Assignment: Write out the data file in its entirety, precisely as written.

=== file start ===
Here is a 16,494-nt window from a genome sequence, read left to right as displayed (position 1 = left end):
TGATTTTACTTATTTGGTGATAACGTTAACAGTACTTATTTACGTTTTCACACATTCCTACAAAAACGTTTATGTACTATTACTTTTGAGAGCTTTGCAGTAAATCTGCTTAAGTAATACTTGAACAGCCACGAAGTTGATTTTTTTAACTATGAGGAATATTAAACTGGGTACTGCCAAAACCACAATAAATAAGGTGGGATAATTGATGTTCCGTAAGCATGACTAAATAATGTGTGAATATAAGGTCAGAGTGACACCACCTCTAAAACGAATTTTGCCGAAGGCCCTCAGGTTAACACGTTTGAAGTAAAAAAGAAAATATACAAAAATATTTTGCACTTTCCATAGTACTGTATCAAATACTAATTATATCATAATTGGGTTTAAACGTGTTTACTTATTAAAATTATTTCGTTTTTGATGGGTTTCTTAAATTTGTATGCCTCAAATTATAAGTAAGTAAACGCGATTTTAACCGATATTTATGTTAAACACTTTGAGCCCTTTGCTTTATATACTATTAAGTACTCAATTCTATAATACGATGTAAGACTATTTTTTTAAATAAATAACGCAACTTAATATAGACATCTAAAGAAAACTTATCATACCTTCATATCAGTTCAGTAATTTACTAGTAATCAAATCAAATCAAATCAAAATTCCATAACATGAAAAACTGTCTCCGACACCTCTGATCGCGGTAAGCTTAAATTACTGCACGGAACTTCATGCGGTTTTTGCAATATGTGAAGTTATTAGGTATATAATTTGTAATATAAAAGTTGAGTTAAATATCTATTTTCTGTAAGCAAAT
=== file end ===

Here is a 16,494-nt window from a genome sequence, read left to right as displayed (position 1 = left end):
TGATTTTACTTATTTGGTGATAACGTTAACAGTACTTATTTACGTTTTCACACATTCCTACAAAAACGTTTATGTACTATTACTTTTGAGAGCTTTGCAGTAAATCTGCTTAAGTAATACTTGAACAGCCACGAAGTTGATTTTTTTAACTATGAGGAATATTAAACTGGGTACTGCCAAAACCACAATAAATAAGGTGGGATAATTGATGTTCCGTAAGCATGACTAAATAATGTGTGAATATAAGGTCAGAGTGACACCACCTCTAAAACGAATTTTGCCGAAGGCCCTCAGGTTAACACGTTTGAAGTAAAAAAGAAAATATACAAAAATATTTTGCACTTTCCATAGTACTGTATCAAATACTAATTATATCATAATTGGGTTTAAACGTGTTTACTTATTAAAATTATTTCGTTTTTGATGGGTTTCTTAAATTTGTATGCCTCAAATTATAAGTAAGTAAACGCGATTTTAACCGATATTTATGTTAAACACTTTGAGCCCTTTGCTTTATATACTATTAAGTACTCAATTCTATAATACGATGTAAGACTATTTTTTTAAATAAATAACGCAACTTAATATAGACATCTAAAGAAAACTTATCATACCTTCATATCAGTTCAGTAATTTACTAGTAATCAAATCAAATCAAATCAAAATTCCATAACATGAAAAACTGTCTCCGACACCTCTGATCGCGGTAAGCTTAAATTACTGCACGGAACTTCATGCGGTTTTTGCAATATGTGAAGTTATTAGGTATATAATTTGTAATATAAAAGTTGAGTTAAATATCTATTTTCTGTAAGCAAAT